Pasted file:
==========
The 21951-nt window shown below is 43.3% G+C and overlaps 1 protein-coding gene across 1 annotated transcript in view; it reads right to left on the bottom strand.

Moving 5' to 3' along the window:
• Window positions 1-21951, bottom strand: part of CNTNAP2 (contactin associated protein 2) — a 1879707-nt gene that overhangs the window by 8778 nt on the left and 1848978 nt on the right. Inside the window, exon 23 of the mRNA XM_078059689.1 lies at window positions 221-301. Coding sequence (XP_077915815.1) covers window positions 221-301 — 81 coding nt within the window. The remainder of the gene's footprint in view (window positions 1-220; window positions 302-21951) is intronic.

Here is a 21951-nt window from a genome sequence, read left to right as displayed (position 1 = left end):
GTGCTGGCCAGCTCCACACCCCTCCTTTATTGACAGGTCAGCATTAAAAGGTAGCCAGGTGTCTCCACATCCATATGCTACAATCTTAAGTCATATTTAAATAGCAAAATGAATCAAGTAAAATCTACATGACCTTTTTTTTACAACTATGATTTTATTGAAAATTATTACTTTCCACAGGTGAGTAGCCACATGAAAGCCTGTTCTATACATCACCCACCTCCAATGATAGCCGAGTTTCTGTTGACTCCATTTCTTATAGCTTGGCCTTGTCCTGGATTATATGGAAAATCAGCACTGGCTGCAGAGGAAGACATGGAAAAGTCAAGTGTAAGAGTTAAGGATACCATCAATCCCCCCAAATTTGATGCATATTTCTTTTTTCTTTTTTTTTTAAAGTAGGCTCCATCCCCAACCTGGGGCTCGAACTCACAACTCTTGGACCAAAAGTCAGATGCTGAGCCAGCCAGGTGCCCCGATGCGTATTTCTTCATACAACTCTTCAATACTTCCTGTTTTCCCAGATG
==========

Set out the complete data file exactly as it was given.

The 21951-nt window shown below is 43.3% G+C and overlaps 1 protein-coding gene across 1 annotated transcript in view; it reads right to left on the bottom strand.

Moving 5' to 3' along the window:
• Window positions 1-21951, bottom strand: part of CNTNAP2 (contactin associated protein 2) — a 1879707-nt gene that overhangs the window by 8778 nt on the left and 1848978 nt on the right. Inside the window, exon 23 of the mRNA XM_078059689.1 lies at window positions 221-301. Coding sequence (XP_077915815.1) covers window positions 221-301 — 81 coding nt within the window. The remainder of the gene's footprint in view (window positions 1-220; window positions 302-21951) is intronic.

Here is a 21951-nt window from a genome sequence, read left to right as displayed (position 1 = left end):
GTGCTGGCCAGCTCCACACCCCTCCTTTATTGACAGGTCAGCATTAAAAGGTAGCCAGGTGTCTCCACATCCATATGCTACAATCTTAAGTCATATTTAAATAGCAAAATGAATCAAGTAAAATCTACATGACCTTTTTTTTACAACTATGATTTTATTGAAAATTATTACTTTCCACAGGTGAGTAGCCACATGAAAGCCTGTTCTATACATCACCCACCTCCAATGATAGCCGAGTTTCTGTTGACTCCATTTCTTATAGCTTGGCCTTGTCCTGGATTATATGGAAAATCAGCACTGGCTGCAGAGGAAGACATGGAAAAGTCAAGTGTAAGAGTTAAGGATACCATCAATCCCCCCAAATTTGATGCATATTTCTTTTTTCTTTTTTTTTTAAAGTAGGCTCCATCCCCAACCTGGGGCTCGAACTCACAACTCTTGGACCAAAAGTCAGATGCTGAGCCAGCCAGGTGCCCCGATGCGTATTTCTTCATACAACTCTTCAATACTTCCTGTTTTCCCAGATG